1. We enter and leave a space quietly: even if that space is in a hall, a classroom or even over the speaker, there must be an expectation that children treat the time respectfully. Often when students enter and leave calmly, it adds to the sense of ritual.
2. Focus on an object: it is very hard for children to close their eyes during prayer. It feels like a long time frame for some little people and it is important that we help them out. Lighting a candle and reminding them that Jesus is here is a great focus point. It also begins to support children in calming their bodies ready for prayer.
3. Expect participation: participation in a prayer service can vary. It could be singing, listening or completing jobs. This is an important goal as children learn that it is not just entering a space and sitting quietly. Part of prayer is being present and engaged.
4. Expect responses in an appropriate clear voice: This is one of my favourite goals that I like to push. Often in prayer, responses can be mumbled or quiet. Students need to be taught that this doesn't enhance the prayer experience. When children are expected to respond in a firm voice at an appropriate volume, the tone of the prayer session often changes.
5. Students are responsible for the prayer space: this is a shared community space. It is beneficial to guide the children towards taking responsibility for the space.
6. Stay in one spot and keep your hands and feet to yourself: an obvious one but there is nothing worse than a beautiful prayer session changed because children are getting up or touching things around them. This is one of the goals that I think is non negotiable.
7. Think about what is being said: in order to do this, students often need prompting questions or instructions during a prayer service. I like this goal because it moves children towards engaging in prayer. A quick way to check if children are thinking during a prayer session is simply to pose questions after and check to see what they have understood. Over the years, I have been surprised by the deep insight or lack of insight.
Prayer is an important time. Children don't just know how to pray. They need to be shown, motivated and taught. I find that setting observable and measurable goals is one way to depth a prayer session. To help, I will attach a link to the ones of the posters that we use in the classroom. #prayergoals #religion #catholicschool #twocreativeteachers
Prayer teams are one of the best things that my community teaching partner and I have introduced and developed. The concept isn't new at all. We have adapted a few things as teachers do and cannot believe how amazing these little kids do with the prayer space. They have created some truly beautiful prayer space and have the setting up and packing up down to an art. I could not be prouder of them. You may have some great tips and strategies to share with us as well. Here are a few things that I think strengthened our teams:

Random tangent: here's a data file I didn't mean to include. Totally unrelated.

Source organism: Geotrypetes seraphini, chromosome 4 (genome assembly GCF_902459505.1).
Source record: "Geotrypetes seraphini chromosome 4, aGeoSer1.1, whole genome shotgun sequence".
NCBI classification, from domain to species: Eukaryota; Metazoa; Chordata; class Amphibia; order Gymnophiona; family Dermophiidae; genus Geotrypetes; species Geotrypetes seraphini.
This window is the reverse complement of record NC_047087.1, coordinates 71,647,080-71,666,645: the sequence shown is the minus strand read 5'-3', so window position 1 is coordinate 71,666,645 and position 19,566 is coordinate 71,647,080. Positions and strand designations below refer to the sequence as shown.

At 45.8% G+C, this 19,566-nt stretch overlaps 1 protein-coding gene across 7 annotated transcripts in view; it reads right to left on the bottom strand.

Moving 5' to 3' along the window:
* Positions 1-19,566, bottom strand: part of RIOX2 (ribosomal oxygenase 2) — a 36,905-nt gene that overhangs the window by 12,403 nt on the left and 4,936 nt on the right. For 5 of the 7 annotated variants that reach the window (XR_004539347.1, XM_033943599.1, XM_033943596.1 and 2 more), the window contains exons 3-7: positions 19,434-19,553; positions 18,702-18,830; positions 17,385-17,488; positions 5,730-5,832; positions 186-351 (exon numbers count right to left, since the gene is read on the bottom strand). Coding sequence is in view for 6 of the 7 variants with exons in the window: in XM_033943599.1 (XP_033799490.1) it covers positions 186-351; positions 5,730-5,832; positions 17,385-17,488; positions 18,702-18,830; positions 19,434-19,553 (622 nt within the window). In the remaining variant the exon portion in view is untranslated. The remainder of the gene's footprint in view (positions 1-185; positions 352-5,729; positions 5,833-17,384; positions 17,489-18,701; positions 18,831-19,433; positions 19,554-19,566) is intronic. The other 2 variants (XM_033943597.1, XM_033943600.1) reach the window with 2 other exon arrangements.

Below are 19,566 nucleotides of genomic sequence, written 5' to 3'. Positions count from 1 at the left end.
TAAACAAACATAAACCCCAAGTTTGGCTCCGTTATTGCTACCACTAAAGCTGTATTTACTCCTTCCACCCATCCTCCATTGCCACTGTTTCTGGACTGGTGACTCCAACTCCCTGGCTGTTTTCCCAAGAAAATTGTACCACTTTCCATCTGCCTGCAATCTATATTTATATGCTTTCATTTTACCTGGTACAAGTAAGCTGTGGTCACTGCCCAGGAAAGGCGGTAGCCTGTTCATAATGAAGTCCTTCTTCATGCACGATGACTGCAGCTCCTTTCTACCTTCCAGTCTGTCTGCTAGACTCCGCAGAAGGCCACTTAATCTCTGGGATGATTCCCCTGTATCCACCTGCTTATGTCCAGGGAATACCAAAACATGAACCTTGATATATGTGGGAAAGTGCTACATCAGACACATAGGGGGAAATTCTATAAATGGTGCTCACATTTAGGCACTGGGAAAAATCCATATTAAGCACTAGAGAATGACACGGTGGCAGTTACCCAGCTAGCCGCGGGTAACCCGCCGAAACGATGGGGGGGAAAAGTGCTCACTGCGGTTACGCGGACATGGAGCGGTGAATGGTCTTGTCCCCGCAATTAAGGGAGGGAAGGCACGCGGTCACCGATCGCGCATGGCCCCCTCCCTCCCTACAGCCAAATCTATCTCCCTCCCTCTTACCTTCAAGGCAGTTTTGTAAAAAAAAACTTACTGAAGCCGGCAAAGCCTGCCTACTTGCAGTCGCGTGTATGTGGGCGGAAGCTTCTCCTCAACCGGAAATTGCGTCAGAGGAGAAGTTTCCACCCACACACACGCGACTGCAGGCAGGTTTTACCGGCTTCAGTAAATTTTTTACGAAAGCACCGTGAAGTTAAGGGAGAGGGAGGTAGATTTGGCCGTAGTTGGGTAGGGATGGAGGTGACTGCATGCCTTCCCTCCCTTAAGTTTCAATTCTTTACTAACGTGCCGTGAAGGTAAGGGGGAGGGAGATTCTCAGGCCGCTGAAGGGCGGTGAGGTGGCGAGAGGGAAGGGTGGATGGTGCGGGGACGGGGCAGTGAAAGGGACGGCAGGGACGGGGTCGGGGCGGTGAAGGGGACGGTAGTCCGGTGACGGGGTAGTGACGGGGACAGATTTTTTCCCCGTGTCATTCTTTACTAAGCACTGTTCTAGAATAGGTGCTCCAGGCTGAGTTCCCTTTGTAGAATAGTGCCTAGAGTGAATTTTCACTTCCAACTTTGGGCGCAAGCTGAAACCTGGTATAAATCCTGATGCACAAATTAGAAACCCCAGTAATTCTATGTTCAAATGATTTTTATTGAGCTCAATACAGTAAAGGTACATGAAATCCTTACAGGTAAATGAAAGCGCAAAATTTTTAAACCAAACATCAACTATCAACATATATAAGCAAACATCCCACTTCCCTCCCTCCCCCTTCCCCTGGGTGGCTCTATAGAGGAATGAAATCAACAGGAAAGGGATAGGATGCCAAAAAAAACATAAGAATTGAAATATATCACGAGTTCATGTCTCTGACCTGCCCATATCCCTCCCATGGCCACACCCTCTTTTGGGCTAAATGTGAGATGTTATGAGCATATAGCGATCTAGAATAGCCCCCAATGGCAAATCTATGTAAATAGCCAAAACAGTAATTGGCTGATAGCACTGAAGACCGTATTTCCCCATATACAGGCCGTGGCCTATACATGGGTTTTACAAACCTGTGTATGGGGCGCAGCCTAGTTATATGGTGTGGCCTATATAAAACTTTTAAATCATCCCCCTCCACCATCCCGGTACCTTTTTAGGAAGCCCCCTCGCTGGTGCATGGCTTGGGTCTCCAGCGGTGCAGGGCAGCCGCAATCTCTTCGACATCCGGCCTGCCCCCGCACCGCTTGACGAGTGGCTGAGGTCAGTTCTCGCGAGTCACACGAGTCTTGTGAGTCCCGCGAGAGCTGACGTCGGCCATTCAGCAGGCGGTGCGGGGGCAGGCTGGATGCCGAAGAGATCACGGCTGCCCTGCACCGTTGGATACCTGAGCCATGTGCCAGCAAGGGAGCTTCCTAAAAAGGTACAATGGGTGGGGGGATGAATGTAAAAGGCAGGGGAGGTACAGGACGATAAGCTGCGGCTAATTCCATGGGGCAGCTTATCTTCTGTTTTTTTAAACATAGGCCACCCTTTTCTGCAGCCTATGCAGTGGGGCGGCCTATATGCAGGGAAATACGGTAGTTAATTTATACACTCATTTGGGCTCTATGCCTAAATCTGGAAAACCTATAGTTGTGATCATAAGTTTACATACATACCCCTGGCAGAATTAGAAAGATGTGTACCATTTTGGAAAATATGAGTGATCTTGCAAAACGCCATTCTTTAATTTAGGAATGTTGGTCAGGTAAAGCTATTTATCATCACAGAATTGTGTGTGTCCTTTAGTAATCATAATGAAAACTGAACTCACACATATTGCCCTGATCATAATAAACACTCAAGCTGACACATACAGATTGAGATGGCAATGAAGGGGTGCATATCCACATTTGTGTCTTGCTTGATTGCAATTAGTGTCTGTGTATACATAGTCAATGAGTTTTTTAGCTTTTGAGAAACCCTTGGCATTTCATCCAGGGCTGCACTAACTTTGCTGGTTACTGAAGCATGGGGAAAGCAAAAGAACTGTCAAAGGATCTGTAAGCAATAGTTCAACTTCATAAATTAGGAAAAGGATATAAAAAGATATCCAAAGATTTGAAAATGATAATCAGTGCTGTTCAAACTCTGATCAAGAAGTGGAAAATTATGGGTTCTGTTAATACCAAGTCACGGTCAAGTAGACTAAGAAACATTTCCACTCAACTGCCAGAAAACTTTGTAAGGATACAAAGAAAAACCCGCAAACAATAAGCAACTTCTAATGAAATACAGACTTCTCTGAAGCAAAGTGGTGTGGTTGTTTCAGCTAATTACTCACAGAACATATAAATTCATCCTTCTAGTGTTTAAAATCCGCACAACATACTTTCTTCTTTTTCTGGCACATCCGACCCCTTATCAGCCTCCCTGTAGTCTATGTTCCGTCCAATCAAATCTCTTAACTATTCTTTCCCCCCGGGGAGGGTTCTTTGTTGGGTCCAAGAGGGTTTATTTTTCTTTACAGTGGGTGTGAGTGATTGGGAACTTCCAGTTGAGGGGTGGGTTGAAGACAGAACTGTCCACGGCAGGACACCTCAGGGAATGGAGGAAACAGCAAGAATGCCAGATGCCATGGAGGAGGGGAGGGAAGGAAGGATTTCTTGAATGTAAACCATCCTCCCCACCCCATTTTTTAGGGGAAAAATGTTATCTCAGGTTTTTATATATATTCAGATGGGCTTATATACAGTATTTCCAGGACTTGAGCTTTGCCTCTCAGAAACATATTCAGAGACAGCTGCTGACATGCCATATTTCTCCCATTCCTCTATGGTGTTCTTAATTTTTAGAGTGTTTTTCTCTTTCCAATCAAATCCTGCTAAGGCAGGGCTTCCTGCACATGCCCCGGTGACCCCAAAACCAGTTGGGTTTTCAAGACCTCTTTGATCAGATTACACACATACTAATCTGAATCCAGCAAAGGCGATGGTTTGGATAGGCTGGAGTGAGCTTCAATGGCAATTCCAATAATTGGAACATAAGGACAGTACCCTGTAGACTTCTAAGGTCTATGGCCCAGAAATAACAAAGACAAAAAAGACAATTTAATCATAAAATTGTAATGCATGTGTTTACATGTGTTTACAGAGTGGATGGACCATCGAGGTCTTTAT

1. Have clear expectations of how the space needs to be treated: my team teacher and I have been crystal clear from the start that this is a ritual act that needs to be treated seriously. It is an important job and that means it needs to be treated with respect. W spent a lot of time modelling how to set up the space.
2. The materials need to be treated with the utmost care and respect: we focussed on how each item that they prayer team has access to needs to be treated and handled with care. This included even how the cloths need to be treated. It is amazing to see 6-8 years old fold silk cloths like a seasoned expert. We haven't had any broken objects in the two years since we started this.
3. Make them the experts: it has become a job of tradition in the community. Each new prayer team sets that standard and the one after follows. The children become the teachers and they show others what needs to be done and how. Some days when I sit back and watch the handover between these teams, I am amazed at the level of expertise. The kid talk about church seasons, folding cloths, placing appropriate items. When you have a few of the same children the next year, the tradition is continued. Even getting kids who have changed grades to come back and share knowledge helps.
4. Encourage creativity: some of the ideas that kids have blows me away. There placement of items, selection of objects and visually design on the floor is stunning some days. As soon as kids have the freedom to create, each group seems to bring something new and it keeps the space inviting and exciting.
5. Get all the kids to watch how the prayer team packs up and where they place items: after we do our gratitudes, we always get the community to watch as the prayer team packs up. It creates a sense of ritual and shows how items are treated with respect. It also seems to create a sense of togetherness and that we are all responsible for our prayer space.
Prayer teams are a wonderful way to help develop a sense of faith responsibility among students. It gives them a sense of pride in their faith and encouraged participation in prayer. I hope that these few tips help people to strengthen their prayer teams. The thing that gives me the most joy is watching the sense of teamwork and pride that kids show in their faith.